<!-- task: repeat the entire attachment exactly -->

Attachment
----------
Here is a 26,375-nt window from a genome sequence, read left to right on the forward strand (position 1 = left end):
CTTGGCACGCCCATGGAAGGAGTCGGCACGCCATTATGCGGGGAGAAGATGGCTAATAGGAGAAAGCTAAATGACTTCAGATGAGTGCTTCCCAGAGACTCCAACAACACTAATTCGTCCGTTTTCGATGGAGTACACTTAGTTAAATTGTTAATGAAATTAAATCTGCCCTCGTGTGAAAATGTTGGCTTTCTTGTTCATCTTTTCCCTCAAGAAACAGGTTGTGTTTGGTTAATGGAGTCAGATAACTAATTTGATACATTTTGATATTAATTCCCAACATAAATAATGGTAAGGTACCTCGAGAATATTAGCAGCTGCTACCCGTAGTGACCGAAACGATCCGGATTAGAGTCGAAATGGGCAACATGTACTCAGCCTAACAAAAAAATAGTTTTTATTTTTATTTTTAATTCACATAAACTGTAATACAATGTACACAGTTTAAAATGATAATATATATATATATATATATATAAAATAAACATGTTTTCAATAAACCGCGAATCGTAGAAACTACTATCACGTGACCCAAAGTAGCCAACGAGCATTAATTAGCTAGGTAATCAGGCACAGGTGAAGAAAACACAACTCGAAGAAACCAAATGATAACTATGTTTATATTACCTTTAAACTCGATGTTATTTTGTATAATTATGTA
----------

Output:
Here is a 26,375-nt window from a genome sequence, read left to right on the forward strand (position 1 = left end):
CTTGGCACGCCCATGGAAGGAGTCGGCACGCCATTATGCGGGGAGAAGATGGCTAATAGGAGAAAGCTAAATGACTTCAGATGAGTGCTTCCCAGAGACTCCAACAACACTAATTCGTCCGTTTTCGATGGAGTACACTTAGTTAAATTGTTAATGAAATTAAATCTGCCCTCGTGTGAAAATGTTGGCTTTCTTGTTCATCTTTTCCCTCAAGAAACAGGTTGTGTTTGGTTAATGGAGTCAGATAACTAATTTGATACATTTTGATATTAATTCCCAACATAAATAATGGTAAGGTACCTCGAGAATATTAGCAGCTGCTACCCGTAGTGACCGAAACGATCCGGATTAGAGTCGAAATGGGCAACATGTACTCAGCCTAACAAAAAAATAGTTTTTATTTTTATTTTTAATTCACATAAACTGTAATACAATGTACACAGTTTAAAATGATAATATATATATATATATATATATAAAATAAACATGTTTTCAATAAACCGCGAATCGTAGAAACTACTATCACGTGACCCAAAGTAGCCAACGAGCATTAATTAGCTAGGTAATCAGGCACAGGTGAAGAAAACACAACTCGAAGAAACCAAATGATAACTATGTTTATATTACCTTTAAACTCGATGTTATTTTGTATAATTATGTA